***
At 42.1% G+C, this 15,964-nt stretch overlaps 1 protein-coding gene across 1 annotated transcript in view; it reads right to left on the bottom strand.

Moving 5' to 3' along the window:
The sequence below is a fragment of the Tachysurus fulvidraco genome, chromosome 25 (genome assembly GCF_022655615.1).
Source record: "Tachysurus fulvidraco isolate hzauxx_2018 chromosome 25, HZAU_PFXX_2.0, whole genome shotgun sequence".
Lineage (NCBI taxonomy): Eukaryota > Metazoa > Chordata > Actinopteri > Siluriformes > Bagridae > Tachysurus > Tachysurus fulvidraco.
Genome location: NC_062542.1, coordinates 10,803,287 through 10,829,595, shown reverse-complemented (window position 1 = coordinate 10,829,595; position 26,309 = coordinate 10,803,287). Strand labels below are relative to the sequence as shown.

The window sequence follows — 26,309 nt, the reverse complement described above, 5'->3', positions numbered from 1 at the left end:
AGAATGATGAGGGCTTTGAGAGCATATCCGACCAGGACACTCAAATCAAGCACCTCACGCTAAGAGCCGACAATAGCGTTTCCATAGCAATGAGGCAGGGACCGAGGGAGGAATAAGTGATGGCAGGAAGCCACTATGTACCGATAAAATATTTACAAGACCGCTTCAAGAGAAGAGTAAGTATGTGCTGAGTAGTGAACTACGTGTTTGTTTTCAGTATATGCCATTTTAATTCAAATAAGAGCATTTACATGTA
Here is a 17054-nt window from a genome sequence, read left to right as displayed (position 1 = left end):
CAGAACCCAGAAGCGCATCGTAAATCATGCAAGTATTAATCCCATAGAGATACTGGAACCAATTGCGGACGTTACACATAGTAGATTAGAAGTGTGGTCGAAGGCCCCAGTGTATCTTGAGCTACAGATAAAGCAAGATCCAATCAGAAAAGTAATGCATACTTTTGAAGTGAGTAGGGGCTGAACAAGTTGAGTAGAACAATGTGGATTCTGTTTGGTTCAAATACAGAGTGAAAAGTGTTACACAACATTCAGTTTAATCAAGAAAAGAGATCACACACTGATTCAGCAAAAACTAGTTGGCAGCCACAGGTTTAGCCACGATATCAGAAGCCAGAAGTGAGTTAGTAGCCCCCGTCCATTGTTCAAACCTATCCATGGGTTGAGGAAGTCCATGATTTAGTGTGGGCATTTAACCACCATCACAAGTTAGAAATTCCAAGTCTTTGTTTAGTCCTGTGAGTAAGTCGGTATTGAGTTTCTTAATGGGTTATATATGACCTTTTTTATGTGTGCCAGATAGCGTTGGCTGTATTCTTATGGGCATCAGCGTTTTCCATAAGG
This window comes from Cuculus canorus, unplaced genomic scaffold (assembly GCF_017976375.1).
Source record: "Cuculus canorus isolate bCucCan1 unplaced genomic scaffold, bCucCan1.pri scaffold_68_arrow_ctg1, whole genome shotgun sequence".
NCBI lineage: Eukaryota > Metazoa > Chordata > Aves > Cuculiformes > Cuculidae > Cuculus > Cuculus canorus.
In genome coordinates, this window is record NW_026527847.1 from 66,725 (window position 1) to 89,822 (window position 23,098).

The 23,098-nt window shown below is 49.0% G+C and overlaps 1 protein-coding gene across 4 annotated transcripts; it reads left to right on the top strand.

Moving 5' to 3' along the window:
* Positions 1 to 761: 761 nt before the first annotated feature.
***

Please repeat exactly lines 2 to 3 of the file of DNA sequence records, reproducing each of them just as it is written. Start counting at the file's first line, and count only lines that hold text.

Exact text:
Moving 5' to 3' along the window:
The sequence below is a fragment of the Tachysurus fulvidraco genome, chromosome 25 (genome assembly GCF_022655615.1).